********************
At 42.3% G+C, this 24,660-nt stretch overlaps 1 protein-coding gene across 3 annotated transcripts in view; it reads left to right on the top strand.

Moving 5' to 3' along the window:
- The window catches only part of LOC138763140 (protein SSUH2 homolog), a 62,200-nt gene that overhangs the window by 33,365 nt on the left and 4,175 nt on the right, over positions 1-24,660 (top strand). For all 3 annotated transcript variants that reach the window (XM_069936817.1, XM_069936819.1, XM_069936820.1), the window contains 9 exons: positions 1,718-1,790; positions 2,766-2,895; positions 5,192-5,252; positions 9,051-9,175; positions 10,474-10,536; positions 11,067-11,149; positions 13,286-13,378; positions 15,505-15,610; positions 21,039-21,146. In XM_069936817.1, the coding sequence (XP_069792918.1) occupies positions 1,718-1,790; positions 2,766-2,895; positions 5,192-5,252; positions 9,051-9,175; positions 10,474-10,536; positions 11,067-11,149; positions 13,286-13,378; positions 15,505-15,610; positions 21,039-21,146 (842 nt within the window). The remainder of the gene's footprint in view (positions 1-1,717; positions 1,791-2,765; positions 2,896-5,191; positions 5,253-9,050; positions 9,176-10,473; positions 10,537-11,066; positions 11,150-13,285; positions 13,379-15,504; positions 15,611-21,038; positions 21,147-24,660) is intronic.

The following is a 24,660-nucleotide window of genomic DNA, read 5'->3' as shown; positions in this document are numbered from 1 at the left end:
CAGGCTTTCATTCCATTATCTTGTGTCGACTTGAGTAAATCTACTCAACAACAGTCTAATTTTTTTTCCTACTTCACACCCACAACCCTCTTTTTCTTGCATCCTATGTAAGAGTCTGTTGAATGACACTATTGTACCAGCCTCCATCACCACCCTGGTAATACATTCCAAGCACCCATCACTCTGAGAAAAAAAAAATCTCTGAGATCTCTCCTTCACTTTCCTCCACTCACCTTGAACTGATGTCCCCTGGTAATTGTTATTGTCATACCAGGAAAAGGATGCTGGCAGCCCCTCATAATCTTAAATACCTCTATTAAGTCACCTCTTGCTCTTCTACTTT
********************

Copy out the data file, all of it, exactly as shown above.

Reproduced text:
At 42.3% G+C, this 24,660-nt stretch overlaps 1 protein-coding gene across 3 annotated transcripts in view; it reads left to right on the top strand.

Moving 5' to 3' along the window:
- The window catches only part of LOC138763140 (protein SSUH2 homolog), a 62,200-nt gene that overhangs the window by 33,365 nt on the left and 4,175 nt on the right, over positions 1-24,660 (top strand). For all 3 annotated transcript variants that reach the window (XM_069936817.1, XM_069936819.1, XM_069936820.1), the window contains 9 exons: positions 1,718-1,790; positions 2,766-2,895; positions 5,192-5,252; positions 9,051-9,175; positions 10,474-10,536; positions 11,067-11,149; positions 13,286-13,378; positions 15,505-15,610; positions 21,039-21,146. In XM_069936817.1, the coding sequence (XP_069792918.1) occupies positions 1,718-1,790; positions 2,766-2,895; positions 5,192-5,252; positions 9,051-9,175; positions 10,474-10,536; positions 11,067-11,149; positions 13,286-13,378; positions 15,505-15,610; positions 21,039-21,146 (842 nt within the window). The remainder of the gene's footprint in view (positions 1-1,717; positions 1,791-2,765; positions 2,896-5,191; positions 5,253-9,050; positions 9,176-10,473; positions 10,537-11,066; positions 11,150-13,285; positions 13,379-15,504; positions 15,611-21,038; positions 21,147-24,660) is intronic.

The following is a 24,660-nucleotide window of genomic DNA, read 5'->3' as shown; positions in this document are numbered from 1 at the left end:
CAGGCTTTCATTCCATTATCTTGTGTCGACTTGAGTAAATCTACTCAACAACAGTCTAATTTTTTTTCCTACTTCACACCCACAACCCTCTTTTTCTTGCATCCTATGTAAGAGTCTGTTGAATGACACTATTGTACCAGCCTCCATCACCACCCTGGTAATACATTCCAAGCACCCATCACTCTGAGAAAAAAAAAATCTCTGAGATCTCTCCTTCACTTTCCTCCACTCACCTTGAACTGATGTCCCCTGGTAATTGTTATTGTCATACCAGGAAAAGGATGCTGGCAGCCCCTCATAATCTTAAATACCTCTATTAAGTCACCTCTTGCTCTTCTACTTT